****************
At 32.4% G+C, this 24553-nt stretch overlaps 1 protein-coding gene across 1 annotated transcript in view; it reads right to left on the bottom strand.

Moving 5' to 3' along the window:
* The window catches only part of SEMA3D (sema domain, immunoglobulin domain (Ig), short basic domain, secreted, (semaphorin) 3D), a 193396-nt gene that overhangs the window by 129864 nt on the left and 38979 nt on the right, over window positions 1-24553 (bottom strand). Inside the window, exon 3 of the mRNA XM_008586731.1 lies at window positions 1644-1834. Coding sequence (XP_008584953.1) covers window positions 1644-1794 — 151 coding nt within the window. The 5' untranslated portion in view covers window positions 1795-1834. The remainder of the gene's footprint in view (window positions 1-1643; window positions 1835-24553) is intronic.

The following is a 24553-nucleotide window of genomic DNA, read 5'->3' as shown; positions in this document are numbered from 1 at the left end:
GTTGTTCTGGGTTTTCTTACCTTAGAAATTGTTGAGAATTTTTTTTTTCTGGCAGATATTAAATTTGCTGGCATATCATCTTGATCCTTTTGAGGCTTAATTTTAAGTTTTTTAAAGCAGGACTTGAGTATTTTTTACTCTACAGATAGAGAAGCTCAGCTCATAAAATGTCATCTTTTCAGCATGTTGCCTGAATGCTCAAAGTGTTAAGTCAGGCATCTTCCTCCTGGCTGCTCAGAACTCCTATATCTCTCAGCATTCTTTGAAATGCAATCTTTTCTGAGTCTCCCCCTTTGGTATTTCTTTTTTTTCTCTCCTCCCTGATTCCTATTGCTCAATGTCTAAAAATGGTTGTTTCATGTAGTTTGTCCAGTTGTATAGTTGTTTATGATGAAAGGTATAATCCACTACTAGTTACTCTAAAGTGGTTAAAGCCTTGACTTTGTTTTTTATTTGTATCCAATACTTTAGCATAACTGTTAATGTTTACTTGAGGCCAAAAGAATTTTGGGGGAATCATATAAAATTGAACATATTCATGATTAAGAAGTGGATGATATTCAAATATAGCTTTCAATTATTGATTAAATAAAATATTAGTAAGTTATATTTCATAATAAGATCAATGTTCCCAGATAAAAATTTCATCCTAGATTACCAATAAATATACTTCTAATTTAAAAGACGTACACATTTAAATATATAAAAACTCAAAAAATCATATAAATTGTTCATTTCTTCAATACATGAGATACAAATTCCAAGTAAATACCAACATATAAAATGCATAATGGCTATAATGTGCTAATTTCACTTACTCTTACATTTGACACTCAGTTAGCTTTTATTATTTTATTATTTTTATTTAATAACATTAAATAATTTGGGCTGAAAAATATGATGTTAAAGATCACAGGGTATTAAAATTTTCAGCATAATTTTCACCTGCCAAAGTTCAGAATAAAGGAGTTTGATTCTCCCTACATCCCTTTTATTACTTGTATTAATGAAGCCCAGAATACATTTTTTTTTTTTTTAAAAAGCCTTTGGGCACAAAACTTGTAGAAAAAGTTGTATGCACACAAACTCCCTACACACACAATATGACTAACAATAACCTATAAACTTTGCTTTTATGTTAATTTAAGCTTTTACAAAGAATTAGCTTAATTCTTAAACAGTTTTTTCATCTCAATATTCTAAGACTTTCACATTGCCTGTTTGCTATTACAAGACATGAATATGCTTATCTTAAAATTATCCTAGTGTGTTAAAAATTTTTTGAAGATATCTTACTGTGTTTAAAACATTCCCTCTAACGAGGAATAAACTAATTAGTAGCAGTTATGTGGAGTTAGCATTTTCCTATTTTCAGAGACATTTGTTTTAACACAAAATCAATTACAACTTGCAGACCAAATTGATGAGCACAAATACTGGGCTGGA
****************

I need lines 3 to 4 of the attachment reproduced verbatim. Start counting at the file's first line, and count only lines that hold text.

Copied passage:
* The window catches only part of SEMA3D (sema domain, immunoglobulin domain (Ig), short basic domain, secreted, (semaphorin) 3D), a 193396-nt gene that overhangs the window by 129864 nt on the left and 38979 nt on the right, over window positions 1-24553 (bottom strand). Inside the window, exon 3 of the mRNA XM_008586731.1 lies at window positions 1644-1834. Coding sequence (XP_008584953.1) covers window positions 1644-1794 — 151 coding nt within the window. The 5' untranslated portion in view covers window positions 1795-1834. The remainder of the gene's footprint in view (window positions 1-1643; window positions 1835-24553) is intronic.

The following is a 24553-nucleotide window of genomic DNA, read 5'->3' as shown; positions in this document are numbered from 1 at the left end: